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Cinematic Releases: Richard Jewell (2019) - Reviewed

Posted By themoviesleuth 1648 days ago on Entertainment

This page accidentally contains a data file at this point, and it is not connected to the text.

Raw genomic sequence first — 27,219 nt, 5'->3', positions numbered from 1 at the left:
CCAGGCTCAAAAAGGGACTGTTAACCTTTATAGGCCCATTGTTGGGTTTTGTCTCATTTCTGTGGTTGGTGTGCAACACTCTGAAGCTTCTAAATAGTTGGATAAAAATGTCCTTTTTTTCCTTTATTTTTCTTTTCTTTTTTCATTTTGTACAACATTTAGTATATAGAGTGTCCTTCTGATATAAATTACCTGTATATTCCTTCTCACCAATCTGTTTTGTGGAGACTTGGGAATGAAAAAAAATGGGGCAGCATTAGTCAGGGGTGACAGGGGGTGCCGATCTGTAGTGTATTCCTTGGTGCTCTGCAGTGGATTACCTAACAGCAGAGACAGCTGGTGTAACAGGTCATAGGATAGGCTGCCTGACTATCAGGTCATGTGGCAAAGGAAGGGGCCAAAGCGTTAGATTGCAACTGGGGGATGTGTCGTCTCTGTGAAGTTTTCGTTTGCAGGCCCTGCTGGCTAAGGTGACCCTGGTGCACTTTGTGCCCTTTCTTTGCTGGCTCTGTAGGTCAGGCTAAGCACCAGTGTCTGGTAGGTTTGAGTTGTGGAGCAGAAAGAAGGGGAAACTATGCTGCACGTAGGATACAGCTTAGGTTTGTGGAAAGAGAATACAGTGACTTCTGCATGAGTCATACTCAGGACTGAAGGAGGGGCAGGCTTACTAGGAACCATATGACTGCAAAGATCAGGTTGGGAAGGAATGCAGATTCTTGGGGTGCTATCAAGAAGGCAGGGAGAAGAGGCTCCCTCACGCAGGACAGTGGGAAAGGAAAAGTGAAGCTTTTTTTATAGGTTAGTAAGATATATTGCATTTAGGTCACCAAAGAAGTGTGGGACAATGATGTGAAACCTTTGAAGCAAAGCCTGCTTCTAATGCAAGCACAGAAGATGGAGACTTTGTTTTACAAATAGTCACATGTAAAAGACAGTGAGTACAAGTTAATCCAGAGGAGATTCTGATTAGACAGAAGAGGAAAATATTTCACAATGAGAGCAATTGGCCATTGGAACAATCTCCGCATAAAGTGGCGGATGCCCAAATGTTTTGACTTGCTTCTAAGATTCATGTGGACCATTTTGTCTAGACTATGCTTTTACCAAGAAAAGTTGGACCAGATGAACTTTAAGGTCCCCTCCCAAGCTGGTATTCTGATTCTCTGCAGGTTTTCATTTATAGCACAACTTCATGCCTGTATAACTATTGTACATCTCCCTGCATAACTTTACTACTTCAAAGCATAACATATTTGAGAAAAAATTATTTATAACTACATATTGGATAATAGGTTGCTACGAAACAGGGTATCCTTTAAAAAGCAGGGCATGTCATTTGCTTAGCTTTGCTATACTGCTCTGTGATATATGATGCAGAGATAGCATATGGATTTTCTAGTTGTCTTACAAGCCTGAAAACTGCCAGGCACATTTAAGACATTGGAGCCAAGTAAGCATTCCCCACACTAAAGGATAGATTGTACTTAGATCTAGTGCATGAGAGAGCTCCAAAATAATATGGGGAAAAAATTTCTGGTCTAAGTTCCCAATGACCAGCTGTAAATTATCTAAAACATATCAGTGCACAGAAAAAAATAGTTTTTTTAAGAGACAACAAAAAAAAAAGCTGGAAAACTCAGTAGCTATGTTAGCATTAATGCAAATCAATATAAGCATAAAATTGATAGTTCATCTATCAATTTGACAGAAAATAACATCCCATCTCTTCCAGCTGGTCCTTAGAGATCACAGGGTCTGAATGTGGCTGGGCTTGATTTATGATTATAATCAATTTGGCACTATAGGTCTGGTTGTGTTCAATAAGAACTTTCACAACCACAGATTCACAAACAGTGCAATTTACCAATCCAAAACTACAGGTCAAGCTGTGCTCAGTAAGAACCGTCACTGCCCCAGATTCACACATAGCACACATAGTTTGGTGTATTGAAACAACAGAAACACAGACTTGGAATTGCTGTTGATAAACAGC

http://www.spoilerfreemoviesleuth.com - Based on a true story, Richard Jewell might be one of Clint Eastwood’s more dynamic movies in the last ten years. Set during the 1996 Summer Olympics in Atlanta, a security guard with a desire to return to the police force, Richard Jewell, is doing his routine when he discovers a suspicious backpack under a bench in Centennial Park. With little time to spare, he helps to evacuate the area until the incendiary device inside the bag explodes. Jewell manages to save hundreds of lives with his quick action and a national spotlight is shined upon him. He is getting TV interviews and book offers headed his way.  Things are turning around for Jewell until the FBI names him the prime suspect in the bombing.Richard Jewell is a compelling look at a shameful period in American history. Paul Walter Hauser is heartbreaking in this film as Jewell. Hauser has done some wonderful supporting work in films like BlacKkKlansmanand Tonya, this might be the best performance he has done yet and is one of the most compelling performances of this year. He really shines here and I would not be surprised if he doesn’t become a late contender this Oscar season. From the first frame, we are endeared to him and we hope that things end up working out for him. You understand his pain and increasing frustration at a system that seems designed to upend and destroy everything in his life for the mistake of doing the right thing. A man who has admired law enforcement all of his life is now forced to fight them for his life and freedom. Sam Rockwell, Kathy Bates, and Jon Hamm all do excellent work as well in the film but it is one hundred percent Hauser’s showcase.This film might be one of Eastwood’s better films this decade. Directed with precision and focus, it is a tightly wound and well-shot film. Every moment leads to something and the tension builds and builds in a way, showing that the eighty nine year old director still has some life in him. The sequence where the bomb goes off might be one of the tensest scenes of this year.This is a film that is about a culture of cynicism and mistrust and anger. Everyone doubts everything and everyone is pissed off about how they can trust the process or the system. Everyone in this film except Richard believes the worst possible thing about him and sees the worst in everybody. They are looking to poke holes in every aspect of Richard’s story, convinced that he's too dumb, too fat, too polite to be anything other than a socially awkward weirdo at best, a potential mass-murderer at worst. While the film is very good, I do have some misgivings. The fast turn around that Eastwood uses to make his movies every year shows especially during the scenes where they use archival news footage and awkwardly dub over voices or insert actors. These are things that are distracting and undermine the scenes but aren’t too noticeable. What is especially noticeable? Olivia Wilde’s over the top and terrible performance. It's the most unlikeable portrayal of a journalist in a movie in a while. I know Kathy Scruggs was a real person, but she comes across as more of a cartoon villain than an actual human being. There isn’t a moment where she shows any real humanity but just outright comical villainy at points. What makes it worse is that the folks who knew the real Kathy Scruggs say that she wasn’t like this at all. It’s a shame how a movie that does so much good work about the media inaccurately portraying someone as a villain also inaccurately portrays someone as a villain. Maybe Allison Eastwood can make a movie about her? This definitely puts a damper on the film but not enough to not recommend the sum of its parts.Richard Jewell is an important and sobering look into how mass media and society’s need for a villain ruined the life of a man who should have been treated as a national hero to admire that stumbles in places that makes it only a good film as opposed to the great film it could be.--Liam O'Connor

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